Products Stored

Salt Storage |

Scope of Work

Domes Height Diameter Capacity
#1913 35ft 120ft 3,500t
#1913 10.7m 36.6m 3,500t
#1913 35ft 120ft 3,500t
#1913 10.7m 36.6m 3,500t
~6 months

ITR Concession Company (ITRCC) utilizes eleven salt storage facilities along the 157 miles of roadway it maintains in northern Indiana, each storing the amount of salt needed for a season’s worth of winter weather on a specific stretch of highway.

But just like salt breaks down ice, it also deteriorates wood, and in 2019 existing wooden salt-storage domes near South Bend and Granger, Indiana, were past their prime.

“When faced with replacing these domes, the choice to go with concrete structures was all about longevity,” said civil infrastructure manager Brian Cherry. ITRCC was looking to reduce lifecycle maintenance costs; both its wooden salt domes and rectangular storage facilities with concrete walls and tarp roofs require regular upkeep.

ITRCC management decided on steel-reinforced concrete domes from Dome Technology. “Looking at the numbers, it was more economical over the next 60 years going with domes, partly to reduce upkeep and partly because concrete domes would work well if automation like buckets or conveyors were added later,” Cherry said. As a former employee with reclaim-expert Laidig, Cherry had seen conveyance systems work seamlessly with Dome Technology structures.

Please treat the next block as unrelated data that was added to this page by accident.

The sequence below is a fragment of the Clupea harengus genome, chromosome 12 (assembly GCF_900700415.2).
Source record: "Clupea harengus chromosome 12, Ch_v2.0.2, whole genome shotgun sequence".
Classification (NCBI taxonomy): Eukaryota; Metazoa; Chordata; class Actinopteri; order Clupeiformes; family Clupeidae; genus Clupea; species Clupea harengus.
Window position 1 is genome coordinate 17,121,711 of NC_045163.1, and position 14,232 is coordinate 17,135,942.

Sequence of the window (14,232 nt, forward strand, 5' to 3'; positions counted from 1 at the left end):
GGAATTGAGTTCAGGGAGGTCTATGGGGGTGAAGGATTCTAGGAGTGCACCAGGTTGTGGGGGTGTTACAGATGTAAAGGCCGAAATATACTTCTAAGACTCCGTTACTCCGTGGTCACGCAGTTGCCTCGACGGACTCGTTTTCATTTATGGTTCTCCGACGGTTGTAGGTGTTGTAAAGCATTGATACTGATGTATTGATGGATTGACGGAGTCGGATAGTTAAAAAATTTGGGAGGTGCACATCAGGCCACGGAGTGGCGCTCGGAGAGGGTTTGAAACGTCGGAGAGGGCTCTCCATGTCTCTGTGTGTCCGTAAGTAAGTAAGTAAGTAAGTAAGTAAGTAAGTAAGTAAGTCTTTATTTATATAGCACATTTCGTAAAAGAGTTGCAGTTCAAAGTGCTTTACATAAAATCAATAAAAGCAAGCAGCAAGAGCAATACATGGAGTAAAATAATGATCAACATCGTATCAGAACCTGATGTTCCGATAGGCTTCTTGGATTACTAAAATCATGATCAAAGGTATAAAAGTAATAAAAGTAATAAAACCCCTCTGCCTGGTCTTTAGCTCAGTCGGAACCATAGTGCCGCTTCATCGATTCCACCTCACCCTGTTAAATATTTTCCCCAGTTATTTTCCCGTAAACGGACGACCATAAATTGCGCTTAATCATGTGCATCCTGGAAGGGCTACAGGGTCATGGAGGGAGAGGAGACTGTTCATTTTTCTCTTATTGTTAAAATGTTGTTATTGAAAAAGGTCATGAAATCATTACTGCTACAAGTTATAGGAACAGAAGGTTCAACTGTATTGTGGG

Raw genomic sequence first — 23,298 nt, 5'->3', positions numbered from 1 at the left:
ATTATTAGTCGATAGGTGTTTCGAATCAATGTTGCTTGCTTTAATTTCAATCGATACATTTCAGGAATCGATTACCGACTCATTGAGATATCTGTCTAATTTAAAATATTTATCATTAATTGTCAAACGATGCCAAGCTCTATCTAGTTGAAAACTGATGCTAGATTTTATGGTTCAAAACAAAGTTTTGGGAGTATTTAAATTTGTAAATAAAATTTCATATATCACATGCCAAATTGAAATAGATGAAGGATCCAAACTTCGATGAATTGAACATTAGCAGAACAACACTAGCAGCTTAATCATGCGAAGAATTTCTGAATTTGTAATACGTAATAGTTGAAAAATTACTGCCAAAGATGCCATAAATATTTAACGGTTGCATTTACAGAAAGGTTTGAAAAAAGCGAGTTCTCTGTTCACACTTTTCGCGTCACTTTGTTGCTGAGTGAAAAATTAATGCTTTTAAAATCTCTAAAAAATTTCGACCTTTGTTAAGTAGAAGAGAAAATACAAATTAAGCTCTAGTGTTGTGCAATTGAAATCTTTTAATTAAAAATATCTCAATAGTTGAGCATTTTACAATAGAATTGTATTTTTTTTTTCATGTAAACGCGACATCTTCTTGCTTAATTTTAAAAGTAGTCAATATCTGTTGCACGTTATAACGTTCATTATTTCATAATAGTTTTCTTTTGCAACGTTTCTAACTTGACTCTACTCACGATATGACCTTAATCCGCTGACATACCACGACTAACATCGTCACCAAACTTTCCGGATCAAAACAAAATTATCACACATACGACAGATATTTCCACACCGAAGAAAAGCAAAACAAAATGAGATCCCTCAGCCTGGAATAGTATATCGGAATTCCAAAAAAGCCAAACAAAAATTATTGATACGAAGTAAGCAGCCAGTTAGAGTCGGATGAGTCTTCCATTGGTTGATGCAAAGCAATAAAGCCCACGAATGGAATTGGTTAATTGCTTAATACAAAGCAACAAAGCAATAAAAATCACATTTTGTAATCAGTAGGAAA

Dome Technology built two elliptical salt-storage domes for ITRCC, each standing 90 feet by 120 feet across and 35 feet tall. Maintenance managers determined the 3,500-ton capacity for each of the domes based on the estimated amount of salt needed to service roads in those areas.

For optimal accessibility, the dome features a rectangular entry with three truck bays measuring 20 feet wide and 20 feet tall, and front-end loader facilitates loading and reclaim.

Inside each dome, salt is piled against the wall, clearing up floor space for reclaim. Piling product in this way makes the dome an ideal option as the reinforced-concrete dome is monolithic; no joints or beams form the roof, so forces from stored product are easily tolerated and spread across the shell.